As the grand jury in Ferguson, Missouri considered whether to indict police officer Darren Wilson over the shooting death last August of unarmed African American teenager Michael Brown, the Department of Homeland Security (DHS) was working on a plan to "plug" federal officers into protests to "perform surveillance" and "collect intelligence in the crowd."
The disclosure is contained in more than 700 pages of documents VICE News obtained from DHS in response to a Freedom of Information Act (FOIA) request, and comes just a couple of weeks before the one-year anniversary of Brown's death, which helped spark national debate about the targeting of African Americans by police.
It's unclear, however, whether DHS executed the plan. Some information in the documents was withheld on grounds that it would reveal law enforcement techniques, procedures, and trade secrets, or potentially endanger the life of an individual, DHS said.
Kade Crockford, the director of the American Civil Liberties Union's Technology for Liberty project, told VICE News that sending officers into protests "to spy on dissidents is both relatively routine and extremely problematic."
"The First Amendment protects our right to criticize the government and agitate for social and political change, and this kind of law enforcement activity directly threatens that right," she said. "DHS's choice to spend taxpayer dollars spying on today's black civil rights activists shows that federal law enforcement continues to view black people's demands for basic rights and equality as somehow threatening.
"Congress or inspectors general of the FBI and DHS should investigate how federal law enforcement agencies have been spending precious government resources keeping track of activists. The results of such investigations should be made public so we have a more complete picture of how and where the Feds are dedicating funds and staff to monitoring black dissidents in the wake of Ferguson."
Protesters raised concerns at the time on social media about the presence of DHS vehicles at the protests. It is not uncommon for DHS and other federal law enforcement agencies to keep tabs on protests, particularly in cities where federal buildings and parks are located (St. Louis has both). But it has become increasingly clear over the years, internal government documents show, that federal law enforcement also views such high-profile protests as a possible breeding ground for domestic terrorist activity and a good source of intelligence.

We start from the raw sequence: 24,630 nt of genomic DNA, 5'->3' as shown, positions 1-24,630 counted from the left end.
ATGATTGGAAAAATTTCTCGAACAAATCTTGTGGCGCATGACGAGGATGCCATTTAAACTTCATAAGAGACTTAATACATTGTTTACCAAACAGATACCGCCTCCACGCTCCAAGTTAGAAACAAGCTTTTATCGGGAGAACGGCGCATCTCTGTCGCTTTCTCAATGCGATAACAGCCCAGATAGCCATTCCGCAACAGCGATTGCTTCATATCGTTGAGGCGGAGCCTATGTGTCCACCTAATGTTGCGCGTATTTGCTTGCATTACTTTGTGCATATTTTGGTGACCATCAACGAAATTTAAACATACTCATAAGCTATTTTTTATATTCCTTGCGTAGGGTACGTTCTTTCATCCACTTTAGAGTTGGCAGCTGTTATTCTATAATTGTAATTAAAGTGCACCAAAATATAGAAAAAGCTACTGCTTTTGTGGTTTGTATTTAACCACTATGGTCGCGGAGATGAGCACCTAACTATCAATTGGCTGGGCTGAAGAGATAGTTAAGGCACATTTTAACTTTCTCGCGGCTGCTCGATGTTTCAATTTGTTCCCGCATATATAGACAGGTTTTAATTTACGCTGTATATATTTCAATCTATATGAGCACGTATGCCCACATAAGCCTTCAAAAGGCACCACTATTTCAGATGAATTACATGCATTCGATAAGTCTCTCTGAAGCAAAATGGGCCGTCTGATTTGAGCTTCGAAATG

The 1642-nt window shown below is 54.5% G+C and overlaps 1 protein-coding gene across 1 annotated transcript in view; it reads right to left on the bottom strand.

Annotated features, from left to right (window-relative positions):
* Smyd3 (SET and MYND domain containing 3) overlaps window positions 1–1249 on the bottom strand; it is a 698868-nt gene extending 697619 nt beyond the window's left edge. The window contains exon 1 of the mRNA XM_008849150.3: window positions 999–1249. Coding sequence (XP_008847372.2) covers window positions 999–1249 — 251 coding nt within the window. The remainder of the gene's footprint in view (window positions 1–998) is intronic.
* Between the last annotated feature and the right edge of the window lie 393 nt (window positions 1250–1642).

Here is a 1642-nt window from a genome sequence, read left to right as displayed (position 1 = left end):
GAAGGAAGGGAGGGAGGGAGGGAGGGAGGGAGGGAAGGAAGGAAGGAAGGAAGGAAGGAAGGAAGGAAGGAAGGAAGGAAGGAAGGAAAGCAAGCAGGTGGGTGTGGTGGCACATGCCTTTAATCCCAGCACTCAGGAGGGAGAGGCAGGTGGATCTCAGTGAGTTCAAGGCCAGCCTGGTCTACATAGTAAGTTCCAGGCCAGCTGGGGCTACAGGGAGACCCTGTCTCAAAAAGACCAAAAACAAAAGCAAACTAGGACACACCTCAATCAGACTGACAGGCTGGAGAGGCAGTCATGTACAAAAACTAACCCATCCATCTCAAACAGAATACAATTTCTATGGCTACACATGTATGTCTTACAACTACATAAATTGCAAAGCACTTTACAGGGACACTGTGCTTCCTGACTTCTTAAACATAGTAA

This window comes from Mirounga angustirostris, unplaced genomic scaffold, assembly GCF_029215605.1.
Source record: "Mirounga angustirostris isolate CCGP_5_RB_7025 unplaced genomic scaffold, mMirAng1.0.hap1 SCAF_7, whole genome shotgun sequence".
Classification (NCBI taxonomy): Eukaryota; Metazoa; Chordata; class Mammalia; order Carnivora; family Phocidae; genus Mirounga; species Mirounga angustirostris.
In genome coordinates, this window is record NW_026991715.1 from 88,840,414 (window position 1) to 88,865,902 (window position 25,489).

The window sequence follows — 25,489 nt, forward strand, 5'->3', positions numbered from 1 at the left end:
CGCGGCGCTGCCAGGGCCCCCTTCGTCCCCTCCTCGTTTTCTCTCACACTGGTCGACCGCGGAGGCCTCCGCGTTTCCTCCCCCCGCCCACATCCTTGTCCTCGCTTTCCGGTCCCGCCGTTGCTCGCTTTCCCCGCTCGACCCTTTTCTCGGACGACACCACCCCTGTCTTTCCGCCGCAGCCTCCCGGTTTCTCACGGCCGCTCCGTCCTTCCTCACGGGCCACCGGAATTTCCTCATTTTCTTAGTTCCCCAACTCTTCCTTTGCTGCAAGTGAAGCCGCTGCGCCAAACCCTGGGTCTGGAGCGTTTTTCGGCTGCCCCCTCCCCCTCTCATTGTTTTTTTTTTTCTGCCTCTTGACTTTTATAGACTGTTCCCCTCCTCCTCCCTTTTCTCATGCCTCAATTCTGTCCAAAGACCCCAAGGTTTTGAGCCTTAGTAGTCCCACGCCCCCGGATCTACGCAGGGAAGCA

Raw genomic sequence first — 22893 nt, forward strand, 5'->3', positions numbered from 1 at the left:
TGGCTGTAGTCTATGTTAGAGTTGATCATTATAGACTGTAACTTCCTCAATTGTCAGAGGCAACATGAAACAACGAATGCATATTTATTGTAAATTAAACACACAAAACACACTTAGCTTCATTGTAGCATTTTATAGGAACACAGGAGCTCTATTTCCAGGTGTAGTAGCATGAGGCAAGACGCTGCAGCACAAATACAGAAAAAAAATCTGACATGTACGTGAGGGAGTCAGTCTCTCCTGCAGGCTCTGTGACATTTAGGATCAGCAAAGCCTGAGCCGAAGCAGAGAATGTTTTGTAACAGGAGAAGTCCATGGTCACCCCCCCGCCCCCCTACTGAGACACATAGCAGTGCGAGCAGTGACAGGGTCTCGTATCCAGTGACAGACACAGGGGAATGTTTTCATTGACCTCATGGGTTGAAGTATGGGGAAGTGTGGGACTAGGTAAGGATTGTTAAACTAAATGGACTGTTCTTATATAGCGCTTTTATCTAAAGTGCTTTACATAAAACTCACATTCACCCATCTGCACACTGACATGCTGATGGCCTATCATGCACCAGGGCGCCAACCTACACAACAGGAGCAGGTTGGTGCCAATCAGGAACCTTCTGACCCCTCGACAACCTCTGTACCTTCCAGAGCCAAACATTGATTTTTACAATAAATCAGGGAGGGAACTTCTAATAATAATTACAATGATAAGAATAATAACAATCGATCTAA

Watch VICE News' 'Talking Heads: A Look Back at the Violence in Ferguson.'
The deployment of DHS officers to Ferguson and St. Louis was a reunion of sorts. "Looks like we are working together again," one officer remarked to another in an email. "Long time since [Hurricane] Katrina. LOL."
The cache of documents, although heavily redacted, reveal that DHS had stocked up on batons and shields due to concerns that protests could quickly turn violent in the aftermath of the grand jury's decision. Officers who were being deployed to Missouri were required to go through new "training" to learn how to handle themselves if riots broke out. The documents also reveal that DHS suspected that its operational plans for confronting the protests would attract negative attention from the public and the media.
The fears of riots were so heightened that DHS officials barred officers from scheduling vacation and taking time off in order to make certain personnel could be present and on call in Ferguson.
In an attempt to thwart the release of information, an employee with DHS's National Protection and Programs Directorate distributed an email on November 11, 2014 reminding personnel to mark all electronic communications "for official use only" because of "recent events and FOIA requests." (Though "for official use only" is not an official security classification, government agencies use it as a protective marking to exempt documents from public disclosure.) DHS personnel were also instructed to be mindful of their own social media posts about the protests and Brown's death, as they could be a "hindrance or burden if the wrong thing is said/typed."
The emails also reveal that in anticipation of a grand jury decision, the deputy assistant director of the FBI's Security Division made a decision to deploy dozens of "FBI police officers" to St. Louis to "enhance the protection of the FBI St. Louis Field Office."
FBI police officers are different than FBI agents. The police officers are uniformed members of the bureau who are tasked with protecting FBI facilities; they have limited law enforcement powers.
"The deployed FBI police will only be responsible for the protection of their facility," said a November 6, 2014 email whose sender's name was redacted. But DHS also provided the FBI with a "short-term (30-day) Delegation of Law Enforcement Authority to provide the deployed FBI Police Officers with legal authority should they become involved in a law enforcement action."
The documents reveal that DHS received "intelligence" — largely based on a Fox News report — and subsequently investigated claims that Muslims had "co-opted" the protests in Ferguson.
"Have you seen this line of reporting before?" a Federal Protective Service employee wrote in a November 18, 2014 email. "Do you think Ferguson is becoming attractive to [redacted, though likely a reference to a terrorist group]? Any insight would be appreciated."
The Fox News report focused on how the Council of American and Islamic Relations (CAIR) was trying to raise awareness about the 2009 shooting death of Luqman Ameen Abdullah, an imam at a Detroit mosque. The right-wing think tank Center for Security Policy alleged in a report, which Fox News cited, that Muslim groups like CAIR had "ulterior motives" for joining in the protests.
The documents do not reveal how DHS followed up on the claim.
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Additional research by David Ledwith